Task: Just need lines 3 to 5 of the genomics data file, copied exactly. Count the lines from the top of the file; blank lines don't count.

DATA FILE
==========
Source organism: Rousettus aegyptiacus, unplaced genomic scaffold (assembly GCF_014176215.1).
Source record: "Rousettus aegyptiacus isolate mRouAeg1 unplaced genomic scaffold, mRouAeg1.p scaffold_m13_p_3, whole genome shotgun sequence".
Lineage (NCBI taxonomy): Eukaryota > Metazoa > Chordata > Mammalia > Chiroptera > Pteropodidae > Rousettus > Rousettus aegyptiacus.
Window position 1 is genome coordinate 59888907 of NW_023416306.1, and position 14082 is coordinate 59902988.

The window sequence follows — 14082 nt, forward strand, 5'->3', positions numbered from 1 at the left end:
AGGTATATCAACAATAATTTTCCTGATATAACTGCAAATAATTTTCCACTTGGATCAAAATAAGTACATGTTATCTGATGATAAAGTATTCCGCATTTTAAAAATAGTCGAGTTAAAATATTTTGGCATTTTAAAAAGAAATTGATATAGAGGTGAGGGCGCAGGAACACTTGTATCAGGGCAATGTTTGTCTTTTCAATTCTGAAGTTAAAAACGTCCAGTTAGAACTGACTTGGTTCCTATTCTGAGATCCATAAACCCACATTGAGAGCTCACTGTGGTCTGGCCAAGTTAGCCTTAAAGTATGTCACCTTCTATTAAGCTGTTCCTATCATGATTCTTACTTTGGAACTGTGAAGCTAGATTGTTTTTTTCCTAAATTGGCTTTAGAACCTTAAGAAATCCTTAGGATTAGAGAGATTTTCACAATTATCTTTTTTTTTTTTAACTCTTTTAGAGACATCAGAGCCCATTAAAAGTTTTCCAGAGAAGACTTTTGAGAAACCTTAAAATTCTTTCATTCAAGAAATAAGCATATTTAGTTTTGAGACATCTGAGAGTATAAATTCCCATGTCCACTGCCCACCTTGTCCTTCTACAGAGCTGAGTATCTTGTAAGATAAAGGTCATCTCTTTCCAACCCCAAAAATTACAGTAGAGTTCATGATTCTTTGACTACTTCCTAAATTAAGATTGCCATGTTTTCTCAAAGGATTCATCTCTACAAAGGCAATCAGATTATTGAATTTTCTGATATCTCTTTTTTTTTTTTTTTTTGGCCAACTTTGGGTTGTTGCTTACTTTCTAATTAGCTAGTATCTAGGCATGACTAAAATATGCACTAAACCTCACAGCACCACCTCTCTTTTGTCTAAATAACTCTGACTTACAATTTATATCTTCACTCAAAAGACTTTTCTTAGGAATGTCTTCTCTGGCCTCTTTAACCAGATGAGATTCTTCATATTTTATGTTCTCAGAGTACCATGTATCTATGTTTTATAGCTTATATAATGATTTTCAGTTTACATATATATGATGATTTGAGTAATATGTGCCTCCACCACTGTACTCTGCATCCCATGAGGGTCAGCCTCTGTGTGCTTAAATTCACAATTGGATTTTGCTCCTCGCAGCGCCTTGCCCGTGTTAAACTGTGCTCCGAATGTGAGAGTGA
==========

Lineage (NCBI taxonomy): Eukaryota > Metazoa > Chordata > Mammalia > Chiroptera > Pteropodidae > Rousettus > Rousettus aegyptiacus.
Window position 1 is genome coordinate 59888907 of NW_023416306.1, and position 14082 is coordinate 59902988.

The window sequence follows — 14082 nt, forward strand, 5'->3', positions numbered from 1 at the left end: